Ernest William Wetherell (Figure 6) was born in London on 12 October 1869. After school, he studied at the Royal College of Science, South Kensington and obtained his A.R.C.S. degree of in 1894. He became a fellow of the Geological Society in 1891.

Figure 6. EW Wetherell
Figure 6. E. W. Wetherell (1869-1933). Source: The Philatelic Record (July 1903).

Wetherell began his philatelic career at the age of five starting with the English 1d reds which he threaded on cotton, instead of using an album! He advanced in his collecting and by the time he finished school he had about 1,700-2,000 varieties in his album. And in some years his collection had grown to 8-9,000 and by 1902 to 35-40,000 items! (this was the way a collector was judged those days – how many specimens / varieties he or she had in his or her collection).

He collected principally Great Britain and European countries and also fiscals, forgeries, and reprints. He later became a specialist in the stamps of Holland.

Wetherell went to India to take the post of 2nd, State Geologist and Assistant Secretary to the Government of Mysore, Geological Department and Professor of Geology at Central College, Bangalore. He started the Bangalore Stamp Club and was its secretary. He later became one of the council members of The Philatelic Society of India. He was a prolific contributor to and later edited its world-class journal – The Philatelic Journal of India – in 1902, 1905, 10 months in 1906, 8 months in 1909, 1910, and the first six months in 1911. However, he fell seriously ill which meant that six numbers of July-December 1911 were never published.

Back in England, he was a regular feature at the meetings of the RPSL; he had been elected a Fellow in 1907. In 1915, the Indian government decided to present the RPSL with nine lithographic stones and four engraved copper plates which had been used in the production of the 1854-55 first issues of India. Wetherell is recorded as being amongst the 18 members and four visitors present when the handover took place on 13 March 1916.

Figure 7. Wetherell
Figure 7. Photograph taken on 13 March 1916 when the Indian lithographic stones and copper plates were handed over to RPSL. Source: The London Philatelist (June 2011).

A photograph showing 21 of the 22 was taken on the occasion (Figure 7) but was not annotated to identify the faces. Seen are the President M.P. Castle (seated second from right), the Hon. Librarian L.W. Fulcher (seated second from left), L.L.R. Hausburg who wrote the definitive book on the stamps of British India published 1907 and to whom the offer of the stones and plates were originally made (standing third from left), T.W. Hall (standing fourth from left), E.D. Bacon (standing eight from left), Wilmot Corfield (standing second from right), and Percy de Worms (standing third from right). If I have to make a guess, I would think Wetherell is the one seated first from left.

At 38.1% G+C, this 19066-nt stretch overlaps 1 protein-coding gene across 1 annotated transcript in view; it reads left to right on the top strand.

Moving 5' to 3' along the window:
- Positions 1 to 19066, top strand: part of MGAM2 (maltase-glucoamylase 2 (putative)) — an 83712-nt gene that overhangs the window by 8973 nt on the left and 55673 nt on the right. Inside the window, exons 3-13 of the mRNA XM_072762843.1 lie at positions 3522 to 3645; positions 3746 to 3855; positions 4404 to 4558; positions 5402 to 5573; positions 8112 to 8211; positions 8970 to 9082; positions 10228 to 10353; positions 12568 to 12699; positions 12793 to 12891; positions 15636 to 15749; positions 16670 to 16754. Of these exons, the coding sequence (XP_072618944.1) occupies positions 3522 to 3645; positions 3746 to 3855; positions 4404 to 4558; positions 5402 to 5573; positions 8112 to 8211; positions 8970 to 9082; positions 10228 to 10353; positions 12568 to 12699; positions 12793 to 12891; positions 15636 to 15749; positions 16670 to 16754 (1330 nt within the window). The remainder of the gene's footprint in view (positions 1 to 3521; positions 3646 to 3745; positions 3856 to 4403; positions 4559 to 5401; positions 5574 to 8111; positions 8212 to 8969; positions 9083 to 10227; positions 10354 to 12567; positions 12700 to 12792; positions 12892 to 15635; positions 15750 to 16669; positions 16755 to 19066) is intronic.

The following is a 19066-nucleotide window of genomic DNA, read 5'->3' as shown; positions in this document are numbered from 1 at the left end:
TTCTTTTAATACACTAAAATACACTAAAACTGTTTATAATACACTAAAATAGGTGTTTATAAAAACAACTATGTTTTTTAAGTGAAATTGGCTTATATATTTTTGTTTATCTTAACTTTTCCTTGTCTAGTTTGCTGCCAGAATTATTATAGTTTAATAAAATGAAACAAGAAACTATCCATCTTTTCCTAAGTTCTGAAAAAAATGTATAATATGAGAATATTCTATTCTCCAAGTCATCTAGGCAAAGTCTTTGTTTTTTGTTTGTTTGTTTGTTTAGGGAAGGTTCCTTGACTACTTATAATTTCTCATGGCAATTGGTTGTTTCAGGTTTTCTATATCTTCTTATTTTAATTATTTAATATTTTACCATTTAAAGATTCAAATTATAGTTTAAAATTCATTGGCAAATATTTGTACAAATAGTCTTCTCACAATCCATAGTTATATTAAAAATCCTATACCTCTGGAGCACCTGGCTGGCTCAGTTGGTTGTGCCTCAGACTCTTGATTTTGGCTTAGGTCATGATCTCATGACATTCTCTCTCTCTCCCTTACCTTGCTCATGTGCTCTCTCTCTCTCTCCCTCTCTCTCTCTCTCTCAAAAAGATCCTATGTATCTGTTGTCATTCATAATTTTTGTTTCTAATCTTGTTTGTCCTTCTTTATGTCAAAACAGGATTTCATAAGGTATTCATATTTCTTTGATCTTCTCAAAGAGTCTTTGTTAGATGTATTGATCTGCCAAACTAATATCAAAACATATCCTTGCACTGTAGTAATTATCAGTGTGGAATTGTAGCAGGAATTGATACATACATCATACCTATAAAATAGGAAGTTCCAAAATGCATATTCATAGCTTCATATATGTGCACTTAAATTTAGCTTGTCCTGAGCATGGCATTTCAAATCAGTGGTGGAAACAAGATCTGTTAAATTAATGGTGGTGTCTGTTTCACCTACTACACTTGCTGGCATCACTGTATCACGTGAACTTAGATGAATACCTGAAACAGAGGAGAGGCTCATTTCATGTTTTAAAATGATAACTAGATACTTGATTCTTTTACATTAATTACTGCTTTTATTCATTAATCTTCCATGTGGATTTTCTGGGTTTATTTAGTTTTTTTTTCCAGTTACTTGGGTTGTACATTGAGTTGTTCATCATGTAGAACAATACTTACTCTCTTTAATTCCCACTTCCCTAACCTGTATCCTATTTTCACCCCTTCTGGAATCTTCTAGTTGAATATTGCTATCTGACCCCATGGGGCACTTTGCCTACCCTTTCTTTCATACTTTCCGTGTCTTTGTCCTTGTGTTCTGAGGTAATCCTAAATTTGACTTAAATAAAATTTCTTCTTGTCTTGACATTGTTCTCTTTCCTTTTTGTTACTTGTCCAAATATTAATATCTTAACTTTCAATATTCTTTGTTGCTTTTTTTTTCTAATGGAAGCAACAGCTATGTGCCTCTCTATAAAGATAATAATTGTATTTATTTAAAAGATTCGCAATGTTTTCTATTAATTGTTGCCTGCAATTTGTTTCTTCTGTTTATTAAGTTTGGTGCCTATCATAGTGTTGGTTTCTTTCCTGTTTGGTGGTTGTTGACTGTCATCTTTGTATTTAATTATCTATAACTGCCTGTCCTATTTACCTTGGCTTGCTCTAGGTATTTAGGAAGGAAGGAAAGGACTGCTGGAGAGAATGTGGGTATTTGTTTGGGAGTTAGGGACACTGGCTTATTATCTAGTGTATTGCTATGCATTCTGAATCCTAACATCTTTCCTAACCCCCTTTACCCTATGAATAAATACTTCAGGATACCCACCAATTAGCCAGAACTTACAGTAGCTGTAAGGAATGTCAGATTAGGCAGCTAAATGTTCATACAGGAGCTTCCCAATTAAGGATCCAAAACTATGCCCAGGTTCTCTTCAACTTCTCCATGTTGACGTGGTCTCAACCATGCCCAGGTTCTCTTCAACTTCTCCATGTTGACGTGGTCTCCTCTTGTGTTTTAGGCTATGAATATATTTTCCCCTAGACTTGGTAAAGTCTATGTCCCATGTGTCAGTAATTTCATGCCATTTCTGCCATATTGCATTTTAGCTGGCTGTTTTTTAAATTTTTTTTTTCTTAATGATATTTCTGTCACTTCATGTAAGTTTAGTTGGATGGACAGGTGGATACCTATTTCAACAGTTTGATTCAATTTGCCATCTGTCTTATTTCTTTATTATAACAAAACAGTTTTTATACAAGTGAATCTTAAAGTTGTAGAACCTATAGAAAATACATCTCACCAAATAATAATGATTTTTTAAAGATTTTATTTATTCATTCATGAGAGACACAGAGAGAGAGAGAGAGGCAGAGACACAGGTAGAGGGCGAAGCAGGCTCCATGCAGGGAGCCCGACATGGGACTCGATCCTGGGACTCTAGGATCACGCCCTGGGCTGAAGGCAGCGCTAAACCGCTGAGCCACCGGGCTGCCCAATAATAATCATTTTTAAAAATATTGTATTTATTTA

From 1917-1920, Wetherell edited The Philatelic Journal of Great Britain, the organ of the International Philatelic Union, a organisation of which he was a member since 1887.

Wetherell died on 21 July 1933; he had been plagued by ill-health for a considerable period of time. Upon his death, his wife donated his ‘Study of the 5 ct. Holland of 1872-91’ to the RPSL.


  • “The Hall Library.” The London Philatelist. XLVII no. 555 (March 1938): 57-58.
  • “Notable Philatelists. E. W. Wetherell.” The Philatelic Record. (July 1903): 128-130.
  • “Occasional Notes.” The London Philatelist XLII no. 499 (July 1933):166
  • “Well-known Philatelists. No. 27-Mr. E. W. Wetherell.” The Philatelic Journal of Great Britain. XII no. 135 (25 March 1902): 33-34.
  • Birch, Brian J. 2018. Biographies of Philatelists and Dealers. Montignac Toupinerie, France: The Author
  • Gilbert-Lodge, L. J. “The Royal Philatelic Society, London. Annual Report for the Season 1933-34.” The London Philatelist. XLIII no. 510 (June 1934): 122:137
  • Maassen, Wolfgang, and Vincent Schouberechts. Milestones of the Philatelic Literature of the 19th Century / Les Jalons De La Littérature Philatélique Au XIXe Siécle. Monaco: le Musée des Timbres et des Monnaies de Monaco (=Club de Monte-Carlo), 2013.
  • Mann, Eric W. “The Society’s Collections.” The London Philatelist. XLVIII no. 568 (April 1839): 108-112.
  • Negus, Ron. “The Gift from India.” The London Philatelist. 110 no. 1286 (June 2011): 143-144.

Similar Posts